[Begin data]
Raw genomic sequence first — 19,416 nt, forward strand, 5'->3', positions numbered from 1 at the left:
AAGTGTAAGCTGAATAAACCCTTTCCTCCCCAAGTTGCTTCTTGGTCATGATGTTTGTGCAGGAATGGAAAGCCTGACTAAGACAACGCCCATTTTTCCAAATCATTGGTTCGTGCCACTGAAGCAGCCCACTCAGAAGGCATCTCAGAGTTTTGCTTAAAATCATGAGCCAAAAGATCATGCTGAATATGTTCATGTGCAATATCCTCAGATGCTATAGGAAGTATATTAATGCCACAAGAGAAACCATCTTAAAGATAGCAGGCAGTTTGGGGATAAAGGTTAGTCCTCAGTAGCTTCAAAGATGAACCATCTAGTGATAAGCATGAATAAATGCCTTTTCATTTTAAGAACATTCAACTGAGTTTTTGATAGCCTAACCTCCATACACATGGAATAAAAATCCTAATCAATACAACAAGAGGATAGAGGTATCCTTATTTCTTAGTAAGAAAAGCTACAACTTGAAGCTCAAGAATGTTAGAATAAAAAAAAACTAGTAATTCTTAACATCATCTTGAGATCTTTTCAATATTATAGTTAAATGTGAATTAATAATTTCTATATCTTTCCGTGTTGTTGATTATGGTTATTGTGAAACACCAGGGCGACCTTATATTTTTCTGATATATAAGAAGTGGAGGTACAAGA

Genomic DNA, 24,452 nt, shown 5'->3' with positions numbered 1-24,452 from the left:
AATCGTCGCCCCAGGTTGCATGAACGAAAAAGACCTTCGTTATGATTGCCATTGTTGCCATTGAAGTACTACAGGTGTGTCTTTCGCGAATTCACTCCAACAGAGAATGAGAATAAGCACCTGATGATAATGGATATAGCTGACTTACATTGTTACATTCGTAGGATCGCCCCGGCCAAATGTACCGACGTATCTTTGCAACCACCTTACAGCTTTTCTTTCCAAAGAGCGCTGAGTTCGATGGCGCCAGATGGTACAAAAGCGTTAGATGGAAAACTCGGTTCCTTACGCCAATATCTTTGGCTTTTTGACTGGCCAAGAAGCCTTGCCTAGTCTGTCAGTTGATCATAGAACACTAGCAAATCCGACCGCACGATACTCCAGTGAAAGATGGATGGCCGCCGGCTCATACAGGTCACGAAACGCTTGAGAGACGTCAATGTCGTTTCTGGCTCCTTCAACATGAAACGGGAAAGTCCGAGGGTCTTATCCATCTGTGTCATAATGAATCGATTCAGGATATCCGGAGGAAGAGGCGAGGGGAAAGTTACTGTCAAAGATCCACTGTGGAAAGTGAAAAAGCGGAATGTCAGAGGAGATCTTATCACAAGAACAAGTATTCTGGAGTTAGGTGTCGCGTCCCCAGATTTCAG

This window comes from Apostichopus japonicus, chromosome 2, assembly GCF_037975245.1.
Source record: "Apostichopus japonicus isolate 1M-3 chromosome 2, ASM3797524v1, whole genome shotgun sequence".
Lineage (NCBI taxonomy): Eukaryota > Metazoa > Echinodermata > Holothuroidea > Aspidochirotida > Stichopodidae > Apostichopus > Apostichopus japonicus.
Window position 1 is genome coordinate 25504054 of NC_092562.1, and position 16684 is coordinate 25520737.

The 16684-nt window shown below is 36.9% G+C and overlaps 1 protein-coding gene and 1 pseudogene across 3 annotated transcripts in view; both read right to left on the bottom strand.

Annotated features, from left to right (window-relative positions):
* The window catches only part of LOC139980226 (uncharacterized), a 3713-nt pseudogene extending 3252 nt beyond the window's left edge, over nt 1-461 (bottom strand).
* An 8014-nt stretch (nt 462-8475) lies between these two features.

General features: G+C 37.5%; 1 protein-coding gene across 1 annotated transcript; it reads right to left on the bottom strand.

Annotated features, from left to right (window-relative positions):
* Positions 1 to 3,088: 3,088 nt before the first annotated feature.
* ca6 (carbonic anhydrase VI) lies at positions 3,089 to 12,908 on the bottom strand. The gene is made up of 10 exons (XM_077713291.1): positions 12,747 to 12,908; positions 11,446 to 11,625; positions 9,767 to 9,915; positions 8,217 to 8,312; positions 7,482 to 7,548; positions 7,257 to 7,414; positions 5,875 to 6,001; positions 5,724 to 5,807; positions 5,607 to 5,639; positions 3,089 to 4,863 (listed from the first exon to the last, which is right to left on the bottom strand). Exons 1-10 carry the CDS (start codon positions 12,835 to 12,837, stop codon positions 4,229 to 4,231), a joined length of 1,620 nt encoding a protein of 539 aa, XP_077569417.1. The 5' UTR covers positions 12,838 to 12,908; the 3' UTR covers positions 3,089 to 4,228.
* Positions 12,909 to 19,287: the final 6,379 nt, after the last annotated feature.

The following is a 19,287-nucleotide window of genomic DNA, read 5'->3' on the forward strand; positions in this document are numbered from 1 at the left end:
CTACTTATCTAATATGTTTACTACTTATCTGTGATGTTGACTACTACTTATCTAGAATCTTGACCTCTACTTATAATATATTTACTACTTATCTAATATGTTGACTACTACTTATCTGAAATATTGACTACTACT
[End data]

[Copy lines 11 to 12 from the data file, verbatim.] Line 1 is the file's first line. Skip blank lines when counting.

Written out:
* The window catches only part of LOC139980226 (uncharacterized), a 3713-nt pseudogene extending 3252 nt beyond the window's left edge, over nt 1-461 (bottom strand).
* An 8014-nt stretch (nt 462-8475) lies between these two features.